Ad for runaway Wallace Smith from Tuckahoe - Richmond Enquirer, Richmond, Virginia, November 23, 1852

A carpenter named Gabriel or Gabe ran away from Tuckahoe on December 10, 1783. An advertisement by Thomas M. Randolph offered a reward of $20 for Gabriel and $5 for the horse that he took for his escape. He was formerly enslaved by Col. Charles Carter of Ludlow.[36] Bob Christian ran away on January 5, 1836. He had a wife in New Kent County, a mother in Richmond, and other relatives in Chickahominy. Tuckahoe's plantation owner E.L. Wight offered $20 for his return.[37] By 1851, M.W. Kemp of Gloucester County sold Wallace Smith to Joseph Allen of Tuckahoe. Smith ran away and was expected to be in Gloucester. A $200 (equivalent to $6,222 in 2020) reward was offered for his return.[38]


Slavery continued until the passage of the 13th Amendment that abolished slavery in 1865. There were laws enacted and other practices that limited African Americans rights and opportunities after the Emancipation Proclamation.[10]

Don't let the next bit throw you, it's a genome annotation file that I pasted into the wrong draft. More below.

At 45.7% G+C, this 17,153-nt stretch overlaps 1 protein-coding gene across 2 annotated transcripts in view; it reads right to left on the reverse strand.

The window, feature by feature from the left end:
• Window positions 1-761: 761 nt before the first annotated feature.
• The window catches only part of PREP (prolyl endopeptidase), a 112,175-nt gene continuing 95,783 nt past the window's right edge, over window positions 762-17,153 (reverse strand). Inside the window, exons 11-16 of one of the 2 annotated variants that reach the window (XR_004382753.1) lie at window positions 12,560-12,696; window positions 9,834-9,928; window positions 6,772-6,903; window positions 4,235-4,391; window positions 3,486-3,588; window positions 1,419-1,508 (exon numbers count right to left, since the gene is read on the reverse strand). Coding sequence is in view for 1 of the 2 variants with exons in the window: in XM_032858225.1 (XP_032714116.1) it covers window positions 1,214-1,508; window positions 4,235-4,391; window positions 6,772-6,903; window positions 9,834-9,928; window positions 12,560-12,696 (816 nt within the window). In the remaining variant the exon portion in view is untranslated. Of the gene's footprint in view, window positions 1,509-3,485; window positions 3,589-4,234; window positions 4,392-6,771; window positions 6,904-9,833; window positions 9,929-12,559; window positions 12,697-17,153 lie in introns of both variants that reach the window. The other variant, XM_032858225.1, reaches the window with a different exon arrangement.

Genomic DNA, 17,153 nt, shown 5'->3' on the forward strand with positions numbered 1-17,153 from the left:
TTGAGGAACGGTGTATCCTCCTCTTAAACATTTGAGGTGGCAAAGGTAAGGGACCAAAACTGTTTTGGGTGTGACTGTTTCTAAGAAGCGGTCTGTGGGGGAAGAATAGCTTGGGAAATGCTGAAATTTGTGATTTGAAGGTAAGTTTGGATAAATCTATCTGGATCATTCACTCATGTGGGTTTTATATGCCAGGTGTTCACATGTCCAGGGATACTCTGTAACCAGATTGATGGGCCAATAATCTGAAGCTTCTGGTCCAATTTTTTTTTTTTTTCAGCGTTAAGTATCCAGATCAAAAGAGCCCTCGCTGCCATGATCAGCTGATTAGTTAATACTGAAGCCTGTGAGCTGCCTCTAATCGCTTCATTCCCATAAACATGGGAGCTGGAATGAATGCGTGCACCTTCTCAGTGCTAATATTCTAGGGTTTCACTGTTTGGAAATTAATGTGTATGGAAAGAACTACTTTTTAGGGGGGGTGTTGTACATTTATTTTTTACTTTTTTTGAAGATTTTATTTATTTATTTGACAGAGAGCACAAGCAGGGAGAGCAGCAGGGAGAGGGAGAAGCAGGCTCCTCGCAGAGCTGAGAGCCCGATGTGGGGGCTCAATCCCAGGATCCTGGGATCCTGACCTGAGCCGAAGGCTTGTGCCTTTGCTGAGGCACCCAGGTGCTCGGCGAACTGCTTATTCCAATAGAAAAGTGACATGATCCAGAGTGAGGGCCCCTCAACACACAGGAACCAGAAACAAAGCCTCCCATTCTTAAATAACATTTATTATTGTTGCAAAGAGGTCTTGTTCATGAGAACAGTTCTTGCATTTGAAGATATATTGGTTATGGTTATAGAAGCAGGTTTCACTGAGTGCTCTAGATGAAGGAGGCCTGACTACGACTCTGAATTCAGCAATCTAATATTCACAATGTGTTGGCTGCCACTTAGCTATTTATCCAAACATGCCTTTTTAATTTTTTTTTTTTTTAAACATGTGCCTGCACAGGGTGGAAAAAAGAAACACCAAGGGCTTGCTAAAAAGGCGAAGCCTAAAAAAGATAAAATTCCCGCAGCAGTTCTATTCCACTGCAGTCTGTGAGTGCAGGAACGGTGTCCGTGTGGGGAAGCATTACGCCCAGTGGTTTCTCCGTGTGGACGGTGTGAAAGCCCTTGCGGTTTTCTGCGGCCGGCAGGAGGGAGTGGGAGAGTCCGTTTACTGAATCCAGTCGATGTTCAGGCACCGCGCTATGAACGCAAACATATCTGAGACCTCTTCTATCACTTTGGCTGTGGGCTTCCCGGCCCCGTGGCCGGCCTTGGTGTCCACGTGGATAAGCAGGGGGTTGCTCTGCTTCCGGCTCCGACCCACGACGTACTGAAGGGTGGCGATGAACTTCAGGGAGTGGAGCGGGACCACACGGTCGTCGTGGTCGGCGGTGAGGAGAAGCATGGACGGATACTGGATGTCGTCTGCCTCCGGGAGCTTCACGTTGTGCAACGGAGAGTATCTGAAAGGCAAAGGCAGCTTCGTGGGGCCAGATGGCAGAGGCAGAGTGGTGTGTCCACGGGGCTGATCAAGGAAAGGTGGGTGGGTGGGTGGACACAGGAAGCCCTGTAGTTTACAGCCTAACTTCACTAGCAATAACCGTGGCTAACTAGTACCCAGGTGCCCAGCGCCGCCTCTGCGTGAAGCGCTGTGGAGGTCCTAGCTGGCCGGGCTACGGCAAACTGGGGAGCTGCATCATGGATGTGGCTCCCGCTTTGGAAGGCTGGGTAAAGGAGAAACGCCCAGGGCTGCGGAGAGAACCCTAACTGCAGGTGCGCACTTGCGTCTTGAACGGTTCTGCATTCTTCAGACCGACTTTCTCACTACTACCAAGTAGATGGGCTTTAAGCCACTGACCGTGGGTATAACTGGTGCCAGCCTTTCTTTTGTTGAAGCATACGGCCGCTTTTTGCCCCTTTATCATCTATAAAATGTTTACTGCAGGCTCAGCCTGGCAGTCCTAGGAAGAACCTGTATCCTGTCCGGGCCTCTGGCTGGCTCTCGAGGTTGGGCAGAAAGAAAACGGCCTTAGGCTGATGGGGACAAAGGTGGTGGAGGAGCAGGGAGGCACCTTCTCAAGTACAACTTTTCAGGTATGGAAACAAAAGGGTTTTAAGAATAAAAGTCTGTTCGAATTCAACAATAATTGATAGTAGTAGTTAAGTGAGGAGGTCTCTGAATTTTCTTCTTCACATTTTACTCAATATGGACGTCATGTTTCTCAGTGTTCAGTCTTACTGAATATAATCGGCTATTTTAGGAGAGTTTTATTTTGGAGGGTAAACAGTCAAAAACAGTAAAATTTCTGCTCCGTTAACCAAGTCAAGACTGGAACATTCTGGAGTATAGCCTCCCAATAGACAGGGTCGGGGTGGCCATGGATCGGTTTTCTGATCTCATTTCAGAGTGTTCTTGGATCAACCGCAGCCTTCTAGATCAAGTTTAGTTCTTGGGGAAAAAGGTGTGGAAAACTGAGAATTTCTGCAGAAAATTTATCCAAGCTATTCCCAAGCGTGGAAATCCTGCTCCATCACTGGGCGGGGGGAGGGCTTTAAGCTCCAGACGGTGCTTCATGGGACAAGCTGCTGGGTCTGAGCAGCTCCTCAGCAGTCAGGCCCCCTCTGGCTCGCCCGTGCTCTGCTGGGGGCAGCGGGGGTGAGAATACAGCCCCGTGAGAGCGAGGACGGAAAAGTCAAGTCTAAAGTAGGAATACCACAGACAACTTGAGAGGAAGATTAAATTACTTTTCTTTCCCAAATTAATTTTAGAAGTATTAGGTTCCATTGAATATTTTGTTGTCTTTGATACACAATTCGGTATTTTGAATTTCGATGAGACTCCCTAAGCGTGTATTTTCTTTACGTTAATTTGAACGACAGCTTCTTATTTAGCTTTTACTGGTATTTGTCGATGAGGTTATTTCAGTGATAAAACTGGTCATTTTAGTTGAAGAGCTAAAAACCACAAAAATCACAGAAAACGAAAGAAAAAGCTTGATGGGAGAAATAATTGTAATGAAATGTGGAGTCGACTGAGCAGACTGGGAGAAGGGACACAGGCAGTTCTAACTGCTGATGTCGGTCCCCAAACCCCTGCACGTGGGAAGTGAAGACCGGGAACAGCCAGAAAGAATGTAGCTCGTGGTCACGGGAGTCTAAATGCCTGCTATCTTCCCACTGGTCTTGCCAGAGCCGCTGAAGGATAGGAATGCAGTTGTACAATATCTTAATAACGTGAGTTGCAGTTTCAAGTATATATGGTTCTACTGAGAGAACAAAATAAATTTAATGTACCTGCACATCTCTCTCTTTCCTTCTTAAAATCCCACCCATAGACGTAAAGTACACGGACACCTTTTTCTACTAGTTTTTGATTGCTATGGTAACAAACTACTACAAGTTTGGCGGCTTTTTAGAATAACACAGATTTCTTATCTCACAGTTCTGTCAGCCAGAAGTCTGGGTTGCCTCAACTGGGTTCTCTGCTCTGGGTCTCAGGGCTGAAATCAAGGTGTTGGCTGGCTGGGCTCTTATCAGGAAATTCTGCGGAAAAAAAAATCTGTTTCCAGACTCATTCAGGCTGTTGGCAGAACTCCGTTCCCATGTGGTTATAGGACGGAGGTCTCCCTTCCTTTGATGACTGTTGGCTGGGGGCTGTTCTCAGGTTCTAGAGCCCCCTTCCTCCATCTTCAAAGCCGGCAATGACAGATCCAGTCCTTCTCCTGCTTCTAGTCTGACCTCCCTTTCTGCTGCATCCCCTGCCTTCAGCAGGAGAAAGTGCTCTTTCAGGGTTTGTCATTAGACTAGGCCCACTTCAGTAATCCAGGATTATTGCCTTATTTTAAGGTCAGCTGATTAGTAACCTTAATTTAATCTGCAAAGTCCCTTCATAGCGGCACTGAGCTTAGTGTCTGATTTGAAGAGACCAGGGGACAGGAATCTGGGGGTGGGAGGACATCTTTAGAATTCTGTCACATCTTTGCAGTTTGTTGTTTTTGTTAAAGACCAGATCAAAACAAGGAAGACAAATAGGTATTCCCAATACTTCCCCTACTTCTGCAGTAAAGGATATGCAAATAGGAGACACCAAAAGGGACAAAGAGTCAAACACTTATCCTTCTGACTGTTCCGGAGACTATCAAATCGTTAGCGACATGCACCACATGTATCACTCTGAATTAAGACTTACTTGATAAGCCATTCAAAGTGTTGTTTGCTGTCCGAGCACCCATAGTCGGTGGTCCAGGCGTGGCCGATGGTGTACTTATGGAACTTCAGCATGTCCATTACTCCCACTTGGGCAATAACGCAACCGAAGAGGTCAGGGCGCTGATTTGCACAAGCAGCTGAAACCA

Some of the people who were emancipated following the American Civil War lived on Tuckahoe into the turn of the 20th century. They were paid a salary and lived in the original quarters on the property.[10]

Others, like Levi Ellis, settled into a community of black people, like New Town in the Three Square area, and, in the eastern part of the county, Ellisville and Gordonstown.[39] Once free, blacks in Virginia competed directly with white people for work in their trades. Many freedmen had a number of customers rather than being tied to one employer, which might recommence a paternalistic relationship.[40]


In February 2019, three women painted the message "we profit off slavery" in red on a sign and pillar at Tuckahoe. The anonymous group who took responsibility for the message said that it was a reminder of "Virginia's troubled history."[41] It happened during the same period that protestors met at the Virginia State Capitol and outside the Executive Mansion and called on Gov. Northam to resign. A fountain at Capitol Square was vandalized when red dye was poured into the water.[42]